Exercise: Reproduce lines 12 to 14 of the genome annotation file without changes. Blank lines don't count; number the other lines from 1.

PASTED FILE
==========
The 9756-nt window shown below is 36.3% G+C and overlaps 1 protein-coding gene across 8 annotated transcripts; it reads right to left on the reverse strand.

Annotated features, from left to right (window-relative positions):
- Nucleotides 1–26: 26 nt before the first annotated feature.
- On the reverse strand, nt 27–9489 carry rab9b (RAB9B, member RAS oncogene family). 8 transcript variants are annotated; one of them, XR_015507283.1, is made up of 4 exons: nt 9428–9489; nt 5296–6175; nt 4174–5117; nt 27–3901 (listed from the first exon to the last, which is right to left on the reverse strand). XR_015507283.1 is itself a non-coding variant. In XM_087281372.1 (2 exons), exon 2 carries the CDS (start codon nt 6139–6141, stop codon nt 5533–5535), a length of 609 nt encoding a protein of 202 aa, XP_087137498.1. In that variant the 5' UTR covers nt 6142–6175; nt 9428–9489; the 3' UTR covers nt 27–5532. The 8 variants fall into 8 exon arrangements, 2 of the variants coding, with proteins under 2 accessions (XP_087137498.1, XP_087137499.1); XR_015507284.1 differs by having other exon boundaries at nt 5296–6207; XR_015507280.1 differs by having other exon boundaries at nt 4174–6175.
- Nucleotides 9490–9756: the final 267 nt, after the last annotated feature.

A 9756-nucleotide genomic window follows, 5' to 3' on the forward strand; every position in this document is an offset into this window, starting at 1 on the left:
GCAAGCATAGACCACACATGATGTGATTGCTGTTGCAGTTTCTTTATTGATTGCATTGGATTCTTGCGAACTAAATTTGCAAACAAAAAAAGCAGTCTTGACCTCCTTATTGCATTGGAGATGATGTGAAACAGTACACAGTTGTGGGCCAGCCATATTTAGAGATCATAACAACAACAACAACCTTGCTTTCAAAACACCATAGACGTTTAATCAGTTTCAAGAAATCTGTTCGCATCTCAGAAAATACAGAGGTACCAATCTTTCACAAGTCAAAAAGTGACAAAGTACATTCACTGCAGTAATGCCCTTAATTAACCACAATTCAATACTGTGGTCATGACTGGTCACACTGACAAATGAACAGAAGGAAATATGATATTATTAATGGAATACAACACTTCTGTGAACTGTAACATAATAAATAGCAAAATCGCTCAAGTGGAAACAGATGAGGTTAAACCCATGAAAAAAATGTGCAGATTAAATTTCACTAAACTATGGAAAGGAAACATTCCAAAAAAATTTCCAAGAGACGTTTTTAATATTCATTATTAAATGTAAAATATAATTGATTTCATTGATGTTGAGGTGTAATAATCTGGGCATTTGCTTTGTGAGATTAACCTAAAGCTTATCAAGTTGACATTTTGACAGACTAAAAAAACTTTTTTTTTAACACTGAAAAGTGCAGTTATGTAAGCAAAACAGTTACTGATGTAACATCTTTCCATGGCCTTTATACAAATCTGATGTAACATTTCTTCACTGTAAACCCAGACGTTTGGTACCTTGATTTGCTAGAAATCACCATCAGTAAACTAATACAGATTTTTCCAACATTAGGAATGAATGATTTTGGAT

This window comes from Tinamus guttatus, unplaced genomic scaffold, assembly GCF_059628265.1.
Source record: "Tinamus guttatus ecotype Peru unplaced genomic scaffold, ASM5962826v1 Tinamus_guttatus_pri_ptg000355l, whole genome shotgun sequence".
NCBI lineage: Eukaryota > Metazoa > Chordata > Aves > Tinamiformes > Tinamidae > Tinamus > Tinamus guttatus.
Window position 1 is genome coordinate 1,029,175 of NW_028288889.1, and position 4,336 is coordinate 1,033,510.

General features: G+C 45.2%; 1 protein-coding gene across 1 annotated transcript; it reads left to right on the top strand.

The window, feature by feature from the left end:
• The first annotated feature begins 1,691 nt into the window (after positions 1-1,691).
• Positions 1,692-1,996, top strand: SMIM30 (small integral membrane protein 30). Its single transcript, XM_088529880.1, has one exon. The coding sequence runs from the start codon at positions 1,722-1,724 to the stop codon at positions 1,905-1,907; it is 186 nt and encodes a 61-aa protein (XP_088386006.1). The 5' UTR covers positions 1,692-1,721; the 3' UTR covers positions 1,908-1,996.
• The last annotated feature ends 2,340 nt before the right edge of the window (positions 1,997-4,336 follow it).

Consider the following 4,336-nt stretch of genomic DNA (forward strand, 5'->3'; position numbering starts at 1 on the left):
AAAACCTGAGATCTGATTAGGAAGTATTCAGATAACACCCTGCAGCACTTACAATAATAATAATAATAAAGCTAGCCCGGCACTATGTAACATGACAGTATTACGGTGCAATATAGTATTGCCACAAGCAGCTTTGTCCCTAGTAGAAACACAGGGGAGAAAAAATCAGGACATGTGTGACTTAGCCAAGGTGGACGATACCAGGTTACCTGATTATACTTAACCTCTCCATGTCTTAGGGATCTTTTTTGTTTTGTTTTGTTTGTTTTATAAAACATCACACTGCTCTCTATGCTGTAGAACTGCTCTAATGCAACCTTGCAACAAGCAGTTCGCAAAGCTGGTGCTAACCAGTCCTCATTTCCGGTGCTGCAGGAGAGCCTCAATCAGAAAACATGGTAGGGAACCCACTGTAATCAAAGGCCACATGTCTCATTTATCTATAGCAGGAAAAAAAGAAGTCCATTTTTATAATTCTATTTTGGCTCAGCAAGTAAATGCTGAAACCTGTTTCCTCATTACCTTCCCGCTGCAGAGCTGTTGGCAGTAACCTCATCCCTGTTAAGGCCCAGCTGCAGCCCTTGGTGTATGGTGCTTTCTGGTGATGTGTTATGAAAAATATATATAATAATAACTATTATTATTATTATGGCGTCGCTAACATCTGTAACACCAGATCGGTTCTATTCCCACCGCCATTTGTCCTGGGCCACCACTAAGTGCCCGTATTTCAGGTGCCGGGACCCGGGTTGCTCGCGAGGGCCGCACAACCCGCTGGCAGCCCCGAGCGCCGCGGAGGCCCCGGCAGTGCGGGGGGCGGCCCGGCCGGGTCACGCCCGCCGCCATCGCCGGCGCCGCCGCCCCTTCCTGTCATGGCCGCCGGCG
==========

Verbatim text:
General features: G+C 45.2%; 1 protein-coding gene across 1 annotated transcript; it reads left to right on the top strand.

The window, feature by feature from the left end:
• The first annotated feature begins 1,691 nt into the window (after positions 1-1,691).